And it really works.
I'm not sure if the professors have gotten better or if we did, but the discussions are just better.
Maybe it's the fact that people are now more concerned about finding a summer internship or perhaps people figured out that grades don't matter; at least not as much as they thought they did. There are almost no people, who are talking just for the sake of talking, thinking that it would increase their participation grade. And this makes for a focused, flowing class discussion.
I've had a few classes lately that had great discussions and the professor allowed the discussion to go in the wrong direction, but we've figured it out and corrected ourselves as happens a lot in the case method. Although it was an interesting discussion, we were seventy minutes into it and yet, no conclusion. I was starting to question what if at all have we learned during the class. We were summing up what information we've managed to discover using tools we've learned in this class and in the previous quarters and we've narrowed it all down to three courses of action the company can take. But which one will they take?
In a real business situation you'll need to come up with a recommendation. And you'll need to present it in a manner your audience will understand, justify it and defend it just like we do in class every day.
In order to make this decision we had to tap in to material and experiences we've learned in a Strategy class. Then we knew what the company would have chosen to do. But we did not agree. Some people thought the company should take one direction and others thought it should take another. However all agreed about the company's goal. We combined what we've learned in parallel and previous courses without even noticing we did it, took a step back and fell into the CEO's seat (thank god he wasn't sitting there at the time) and then we understood. It all came together. In Hebrew we have a saying: "The token has dropped" - an expression from the 80's that refers to the public telephones we used to have that required special tokens to operate. When the call would go through, the token would drop.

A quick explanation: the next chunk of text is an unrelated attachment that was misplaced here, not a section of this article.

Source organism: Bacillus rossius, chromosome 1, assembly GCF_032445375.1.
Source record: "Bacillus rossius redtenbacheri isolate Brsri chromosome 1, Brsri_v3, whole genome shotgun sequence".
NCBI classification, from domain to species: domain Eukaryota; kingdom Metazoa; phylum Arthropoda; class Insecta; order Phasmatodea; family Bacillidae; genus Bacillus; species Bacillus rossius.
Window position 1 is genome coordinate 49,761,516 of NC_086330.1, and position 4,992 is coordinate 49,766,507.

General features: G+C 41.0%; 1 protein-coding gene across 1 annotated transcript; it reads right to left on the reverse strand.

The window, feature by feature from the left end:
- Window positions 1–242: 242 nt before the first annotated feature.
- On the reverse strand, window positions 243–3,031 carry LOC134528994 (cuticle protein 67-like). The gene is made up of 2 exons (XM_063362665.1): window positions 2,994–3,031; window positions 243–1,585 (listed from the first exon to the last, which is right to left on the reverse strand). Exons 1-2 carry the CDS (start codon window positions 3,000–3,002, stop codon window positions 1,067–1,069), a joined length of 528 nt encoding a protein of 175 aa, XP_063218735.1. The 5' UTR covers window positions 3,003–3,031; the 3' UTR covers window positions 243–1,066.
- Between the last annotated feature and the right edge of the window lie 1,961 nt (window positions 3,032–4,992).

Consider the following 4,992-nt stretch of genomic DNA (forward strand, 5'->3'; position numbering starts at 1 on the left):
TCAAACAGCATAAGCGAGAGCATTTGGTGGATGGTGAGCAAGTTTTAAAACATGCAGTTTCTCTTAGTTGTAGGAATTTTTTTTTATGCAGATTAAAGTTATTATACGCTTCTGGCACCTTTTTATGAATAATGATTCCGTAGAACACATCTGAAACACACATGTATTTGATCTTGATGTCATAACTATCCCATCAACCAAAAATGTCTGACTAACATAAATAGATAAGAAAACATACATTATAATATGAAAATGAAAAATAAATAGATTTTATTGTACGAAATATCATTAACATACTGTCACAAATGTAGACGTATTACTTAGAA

In the end of the day, what matters is that when you come to a business situtation and when you'll have to make a decision, you'll have all the tools you've learned, you'll have all the different companies' experience from the different cases and you'll remember the discussions you've had, the wrong turns you took.
Most importantly, you'll be able to take the CEO perspective and understand and integrate all the different divisions of the business and until you actually become a CEO, you'll be able to explain and defend your decision.